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Open Access Research article

Factors affecting sick leave prescribing in occupational health care: a survey based on hypothetical patient cases

Anni T Kankaanpää1*, Tuula M Putus2 and Risto J Tuominen3

Author Affiliations

1 Department of Public Health, University of Turku, and Turku University Hospital, Turku, Finland

2 Department of Occupational Health Care, University of Turku, Turku, Finland

3 Department of Public Health, University of Turku, and Primary Health Care Unit, Turku University Hospital, Turku, Finland

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BMC Health Services Research 2014, 14:168  doi:10.1186/1472-6963-14-168

Published: 14 April 2014



Several studies have shown considerable differences in the way that physicians prescribe sick leave. The aim of this study was to examine the sick leave prescribing practices of occupational health care physicians and factors affecting these practices.


A questionnaire study with 19 hypothetical patient cases was conducted among 356 Finnish occupational health care physicians. The effects of both physician-related and local structural background variables on sick leave prescribing were studied using regression models. Economic consequences of the variation in sick leave prescribing were estimated.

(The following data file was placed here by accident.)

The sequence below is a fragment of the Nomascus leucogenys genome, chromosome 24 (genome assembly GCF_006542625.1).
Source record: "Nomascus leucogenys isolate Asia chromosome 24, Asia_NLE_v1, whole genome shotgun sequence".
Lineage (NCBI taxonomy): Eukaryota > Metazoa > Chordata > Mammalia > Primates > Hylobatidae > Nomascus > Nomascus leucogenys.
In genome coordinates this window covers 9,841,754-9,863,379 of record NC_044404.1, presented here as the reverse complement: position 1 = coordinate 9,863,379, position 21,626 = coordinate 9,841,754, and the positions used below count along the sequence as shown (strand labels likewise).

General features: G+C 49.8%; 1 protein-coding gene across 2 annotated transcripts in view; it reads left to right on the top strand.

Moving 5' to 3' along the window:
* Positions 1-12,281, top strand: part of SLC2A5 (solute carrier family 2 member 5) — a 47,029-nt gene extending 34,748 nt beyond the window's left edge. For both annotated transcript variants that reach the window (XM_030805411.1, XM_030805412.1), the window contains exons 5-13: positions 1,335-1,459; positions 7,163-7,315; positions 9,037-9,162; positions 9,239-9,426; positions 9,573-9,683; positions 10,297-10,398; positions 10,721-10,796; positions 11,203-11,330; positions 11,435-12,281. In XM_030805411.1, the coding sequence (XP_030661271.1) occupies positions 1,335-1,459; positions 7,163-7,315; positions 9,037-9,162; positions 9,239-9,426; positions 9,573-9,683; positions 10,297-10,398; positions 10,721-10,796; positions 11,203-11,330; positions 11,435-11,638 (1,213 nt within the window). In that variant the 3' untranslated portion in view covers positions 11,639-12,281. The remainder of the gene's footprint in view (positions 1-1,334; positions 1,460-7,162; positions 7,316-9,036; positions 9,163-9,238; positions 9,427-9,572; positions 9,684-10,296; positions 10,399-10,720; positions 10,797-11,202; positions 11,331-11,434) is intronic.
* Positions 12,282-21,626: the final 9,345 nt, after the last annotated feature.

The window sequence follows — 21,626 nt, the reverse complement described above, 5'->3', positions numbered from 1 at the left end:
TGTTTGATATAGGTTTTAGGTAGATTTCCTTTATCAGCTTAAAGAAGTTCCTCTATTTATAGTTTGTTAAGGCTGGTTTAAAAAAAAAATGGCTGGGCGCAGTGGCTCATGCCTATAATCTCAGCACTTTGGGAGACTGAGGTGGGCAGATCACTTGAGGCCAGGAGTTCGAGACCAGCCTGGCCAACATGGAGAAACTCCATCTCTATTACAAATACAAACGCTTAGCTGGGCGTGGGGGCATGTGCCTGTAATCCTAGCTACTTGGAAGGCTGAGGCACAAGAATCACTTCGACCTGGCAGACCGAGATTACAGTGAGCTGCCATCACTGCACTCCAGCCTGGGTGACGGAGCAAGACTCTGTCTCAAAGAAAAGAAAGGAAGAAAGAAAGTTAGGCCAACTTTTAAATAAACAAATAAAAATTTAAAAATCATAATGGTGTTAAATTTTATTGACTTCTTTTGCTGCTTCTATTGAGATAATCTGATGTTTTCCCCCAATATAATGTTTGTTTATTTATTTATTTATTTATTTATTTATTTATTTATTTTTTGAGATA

When the cases were considered individually, the variation in prescribed sick leave days was relatively small. However, when considered together, variation in prescribing practice became apparent. On average, the overall number of days of sick leave prescribed for the entire group of 19 patient cases was 85.8, varying between 21 and 170 days. The physicians working at a public health center and those with more than 20 years experience as an occupational health physician tended to prescribe more days of sick leave than others. The quartile of physicians who prescribed the fewest days of sick leave would have resulted in mean production losses (17,100 euro, 95% CI 16,400-17,700) that were half those in the quartile with the most days of sick leave (34,800 euro, 95% CI 33,600-35,900).


There was variation in the sick leave prescribing practices of occupational health care physicians. The most significant factor affecting this variation was the health care sector (public, private or employer clinic) employing the physicians. Variation in sick leave prescribing patterns can lead to inequality between patients.

Sick leave; Occupational health care; Clinical medicine; Sickness absence; Health services research